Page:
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 certainly hope so... - Editor

Is It Déjà Vu?

By Giovanna Lagana

On the dense city street, the hum of traffic and honking would have deafened any soul unlucky enough to be in the proximity, but Jeremiah Black’s preoccupation with his indecision left him oblivious to the ruckus surrounding him.

He wiped his clammy hands on his shirt while he gawked at the haunting building before him. Its unwelcoming doors made him want to scream and scurry away in fear.

His friend Steve nudged him and shouted so his voice could be heard above the noise factor, “Relax, man. What are you worried about? You were excited about this for so long. You couldn’t wait to get here and try out Déjà Vu.”

Jeremiah took a big gulp of air, hoping it would dislodge the tight ball of tenseness that restricted his breathing and his vocal chords. In a cracking voice, he replied, “Yeah, well I had a change of heart.”

Steve half-laughed with mocking eyes. “Oh, because of the dream you had.”

“Yeah, because of the dream.” He continued to swipe his cursed, wet hands repetitively against his chest. But they wouldn’t dry no matter how many times he rubbed them.

Steve frowned then. “You spent a fortune on this trip and have been obsessing about it forever. Now you want to forget about it just because of a dream.

Do you know how stupid that sounds?”

“I know.” He nodded while he focused on his scuffed shoe, rubbing it with the heel of the other shoe, hoping the mark wasn’t permanent and could be removed. As much as he wanted to argue with his friend, Steve had a point. It’d been the one thing he obsessed about. The one hope to make his life sentence of hell on earth bearable. In his mind, it was his only chance for happiness or at least a hint to where his life headed. God knew he needed direction. Hell, he felt like a lost soul wandering the threshold between the dead and the undead. An outcast between both worlds, he searched in the darkness, the barrenness, for guidance. He had been roving this damned terrene ever since his beloved wife died of leukemia a couple of years ago, leaving him alone and lonely.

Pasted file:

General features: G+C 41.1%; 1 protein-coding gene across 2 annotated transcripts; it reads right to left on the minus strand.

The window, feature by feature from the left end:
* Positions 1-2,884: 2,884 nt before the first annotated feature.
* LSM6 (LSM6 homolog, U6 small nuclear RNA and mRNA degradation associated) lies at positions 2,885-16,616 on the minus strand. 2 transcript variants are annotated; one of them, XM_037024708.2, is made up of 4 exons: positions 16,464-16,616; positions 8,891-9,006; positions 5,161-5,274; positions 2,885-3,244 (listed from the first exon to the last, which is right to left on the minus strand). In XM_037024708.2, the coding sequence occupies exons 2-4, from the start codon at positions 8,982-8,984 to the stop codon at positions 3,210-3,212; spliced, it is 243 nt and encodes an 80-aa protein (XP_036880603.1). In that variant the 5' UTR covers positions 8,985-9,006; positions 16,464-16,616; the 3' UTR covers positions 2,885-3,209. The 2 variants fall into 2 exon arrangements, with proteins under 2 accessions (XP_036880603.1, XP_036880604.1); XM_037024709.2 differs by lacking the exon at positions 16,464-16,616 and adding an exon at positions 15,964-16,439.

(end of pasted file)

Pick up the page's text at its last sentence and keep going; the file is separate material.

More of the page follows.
With no one to love or be loved by, he lived each day in an unemotional state, working robotically from nine to five, only to finish work and head home to eat and sleep. Nothing more, nothing less.

One could hardly call it living. It was more like vegetating oneself to death. A slow death sentence if you will.

But when he read in the science section of a business magazine he subscribed to about this new, revolutionary machine scientists had created that gave the user a brief glimpse into his/her future, and that they were recruiting candidates−who were willing to pay big bucks−to test the machine out, he knew it was his only salvation. If he could get a glimpse into his future even for a few minutes, then he’d know if it was still worth living or if a quick death would be better.

He remembered the call from Dr. Bertram a few months ago telling him he passed the physical with flying colors and that he was the perfect candidate to try out the machine. They scheduled his test on the machine a month after that. Back then, that seemed like so far away. He felt like it would never come. But it finally did.

And now here he stood with his friend beside him for moral support. The machine was so close, and yet he couldn’t bring himself to open the door to the building. His mind kept screaming for him to run, bolt for his life. No matter how he tried to shove the bad feeling and the nightmare he had last night back into the far crevices of his brain where his conscious mind couldn’t see them and where imaginary spiders built webs around dust mites, he just couldn’t.

Images of his naked, lifeless body lying on a stainless steel table, with his head split open, and what looked like his extracted, throbbing, bloody brain resting in a tray next to the table, kept haunting his psyche. In his dream, he knew his death was caused by Déjà Vu.